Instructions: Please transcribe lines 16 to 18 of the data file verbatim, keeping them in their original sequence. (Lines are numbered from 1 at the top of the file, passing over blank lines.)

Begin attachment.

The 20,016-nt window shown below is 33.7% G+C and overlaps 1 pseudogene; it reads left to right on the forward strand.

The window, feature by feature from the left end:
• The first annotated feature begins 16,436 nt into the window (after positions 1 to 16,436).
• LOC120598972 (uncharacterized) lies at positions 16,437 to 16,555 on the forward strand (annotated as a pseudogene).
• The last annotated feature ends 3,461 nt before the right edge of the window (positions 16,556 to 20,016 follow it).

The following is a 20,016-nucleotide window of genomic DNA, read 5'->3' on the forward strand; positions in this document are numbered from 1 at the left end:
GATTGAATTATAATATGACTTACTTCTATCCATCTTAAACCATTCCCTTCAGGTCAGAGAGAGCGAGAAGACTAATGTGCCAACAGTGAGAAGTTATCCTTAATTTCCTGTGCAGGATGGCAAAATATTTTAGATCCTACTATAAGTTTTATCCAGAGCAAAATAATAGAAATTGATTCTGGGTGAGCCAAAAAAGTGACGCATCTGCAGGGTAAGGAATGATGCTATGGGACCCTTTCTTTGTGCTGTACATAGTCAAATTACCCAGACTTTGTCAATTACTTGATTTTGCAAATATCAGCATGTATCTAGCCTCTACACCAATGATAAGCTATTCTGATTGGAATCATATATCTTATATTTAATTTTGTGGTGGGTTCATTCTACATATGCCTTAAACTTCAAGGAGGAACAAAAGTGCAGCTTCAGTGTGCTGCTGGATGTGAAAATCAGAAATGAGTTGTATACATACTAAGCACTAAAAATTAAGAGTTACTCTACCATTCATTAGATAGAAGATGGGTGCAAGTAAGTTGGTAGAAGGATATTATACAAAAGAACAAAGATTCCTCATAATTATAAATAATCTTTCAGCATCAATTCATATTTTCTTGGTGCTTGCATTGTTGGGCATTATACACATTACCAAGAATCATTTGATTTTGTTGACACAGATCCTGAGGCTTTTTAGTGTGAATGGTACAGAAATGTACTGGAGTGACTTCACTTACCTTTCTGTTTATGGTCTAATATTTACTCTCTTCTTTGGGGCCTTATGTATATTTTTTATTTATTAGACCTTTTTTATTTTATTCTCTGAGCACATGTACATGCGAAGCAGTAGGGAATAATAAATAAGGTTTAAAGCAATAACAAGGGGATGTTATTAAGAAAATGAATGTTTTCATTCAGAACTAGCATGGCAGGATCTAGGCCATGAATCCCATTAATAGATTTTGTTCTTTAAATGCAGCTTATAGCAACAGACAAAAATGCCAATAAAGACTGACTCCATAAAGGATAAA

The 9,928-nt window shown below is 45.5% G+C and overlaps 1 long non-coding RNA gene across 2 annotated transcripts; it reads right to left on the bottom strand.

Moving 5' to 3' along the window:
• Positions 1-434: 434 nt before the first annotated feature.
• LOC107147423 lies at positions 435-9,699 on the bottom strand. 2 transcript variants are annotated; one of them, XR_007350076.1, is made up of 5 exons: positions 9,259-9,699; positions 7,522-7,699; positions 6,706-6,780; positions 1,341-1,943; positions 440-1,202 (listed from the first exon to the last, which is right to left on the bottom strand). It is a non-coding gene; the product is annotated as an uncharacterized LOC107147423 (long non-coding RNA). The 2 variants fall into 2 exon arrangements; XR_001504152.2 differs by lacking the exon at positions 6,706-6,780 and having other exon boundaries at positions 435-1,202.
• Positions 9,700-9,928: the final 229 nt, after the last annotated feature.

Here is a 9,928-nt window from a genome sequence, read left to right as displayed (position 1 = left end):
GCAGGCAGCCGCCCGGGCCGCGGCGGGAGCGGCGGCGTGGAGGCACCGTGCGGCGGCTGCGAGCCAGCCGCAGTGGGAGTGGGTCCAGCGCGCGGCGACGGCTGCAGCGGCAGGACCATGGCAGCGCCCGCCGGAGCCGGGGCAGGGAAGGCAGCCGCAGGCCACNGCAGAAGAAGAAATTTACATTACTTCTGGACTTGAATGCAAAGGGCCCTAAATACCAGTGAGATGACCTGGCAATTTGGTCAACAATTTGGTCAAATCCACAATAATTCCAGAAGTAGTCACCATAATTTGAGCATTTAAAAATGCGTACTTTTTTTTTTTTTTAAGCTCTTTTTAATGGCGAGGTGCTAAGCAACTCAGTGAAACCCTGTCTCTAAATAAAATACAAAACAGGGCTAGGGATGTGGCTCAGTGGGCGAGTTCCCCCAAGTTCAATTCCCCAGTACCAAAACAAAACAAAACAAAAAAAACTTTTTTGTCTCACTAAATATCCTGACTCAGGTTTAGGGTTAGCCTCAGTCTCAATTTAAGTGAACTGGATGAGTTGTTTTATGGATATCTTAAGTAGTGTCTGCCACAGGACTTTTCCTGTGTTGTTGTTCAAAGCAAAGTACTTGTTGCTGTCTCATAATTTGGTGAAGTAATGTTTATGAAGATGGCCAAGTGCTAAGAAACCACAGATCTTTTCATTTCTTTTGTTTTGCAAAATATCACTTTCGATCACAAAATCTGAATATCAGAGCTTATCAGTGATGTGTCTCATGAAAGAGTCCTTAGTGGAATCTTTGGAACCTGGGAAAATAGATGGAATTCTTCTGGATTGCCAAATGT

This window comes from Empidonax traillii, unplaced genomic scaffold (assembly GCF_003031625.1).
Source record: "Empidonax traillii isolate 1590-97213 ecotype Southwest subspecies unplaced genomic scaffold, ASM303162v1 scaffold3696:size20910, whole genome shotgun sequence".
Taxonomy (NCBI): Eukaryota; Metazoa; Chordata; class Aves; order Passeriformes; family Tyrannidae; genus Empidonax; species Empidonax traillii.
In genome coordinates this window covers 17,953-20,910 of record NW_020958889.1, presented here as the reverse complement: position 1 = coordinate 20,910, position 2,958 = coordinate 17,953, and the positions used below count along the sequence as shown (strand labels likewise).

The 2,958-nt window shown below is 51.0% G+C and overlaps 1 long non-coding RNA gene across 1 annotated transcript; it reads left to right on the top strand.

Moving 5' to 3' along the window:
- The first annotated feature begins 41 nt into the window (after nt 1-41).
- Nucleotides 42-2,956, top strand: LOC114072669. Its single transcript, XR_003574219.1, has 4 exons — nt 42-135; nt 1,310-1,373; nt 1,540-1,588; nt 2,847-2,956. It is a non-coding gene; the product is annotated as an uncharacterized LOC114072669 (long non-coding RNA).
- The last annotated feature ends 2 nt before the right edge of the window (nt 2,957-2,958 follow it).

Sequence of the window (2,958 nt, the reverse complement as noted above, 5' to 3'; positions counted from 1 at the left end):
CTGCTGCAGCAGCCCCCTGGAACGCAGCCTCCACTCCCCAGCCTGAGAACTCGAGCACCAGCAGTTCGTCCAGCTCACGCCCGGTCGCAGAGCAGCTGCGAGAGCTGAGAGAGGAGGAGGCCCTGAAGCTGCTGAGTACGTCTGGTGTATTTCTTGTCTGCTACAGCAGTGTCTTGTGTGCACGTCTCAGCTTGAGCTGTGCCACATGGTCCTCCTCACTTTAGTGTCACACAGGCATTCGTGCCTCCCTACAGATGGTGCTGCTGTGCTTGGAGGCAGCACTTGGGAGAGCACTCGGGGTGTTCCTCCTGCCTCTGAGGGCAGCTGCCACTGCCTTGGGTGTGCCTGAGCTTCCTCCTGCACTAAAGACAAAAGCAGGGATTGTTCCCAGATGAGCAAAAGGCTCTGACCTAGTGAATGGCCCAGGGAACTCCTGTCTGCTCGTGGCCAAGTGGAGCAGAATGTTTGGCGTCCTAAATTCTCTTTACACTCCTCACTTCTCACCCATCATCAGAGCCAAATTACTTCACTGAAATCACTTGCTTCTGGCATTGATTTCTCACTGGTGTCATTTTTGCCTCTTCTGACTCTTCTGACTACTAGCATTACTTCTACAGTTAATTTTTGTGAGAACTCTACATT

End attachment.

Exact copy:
Source record: "Empidonax traillii isolate 1590-97213 ecotype Southwest subspecies unplaced genomic scaffold, ASM303162v1 scaffold3696:size20910, whole genome shotgun sequence".
Taxonomy (NCBI): Eukaryota; Metazoa; Chordata; class Aves; order Passeriformes; family Tyrannidae; genus Empidonax; species Empidonax traillii.
In genome coordinates this window covers 17,953-20,910 of record NW_020958889.1, presented here as the reverse complement: position 1 = coordinate 20,910, position 2,958 = coordinate 17,953, and the positions used below count along the sequence as shown (strand labels likewise).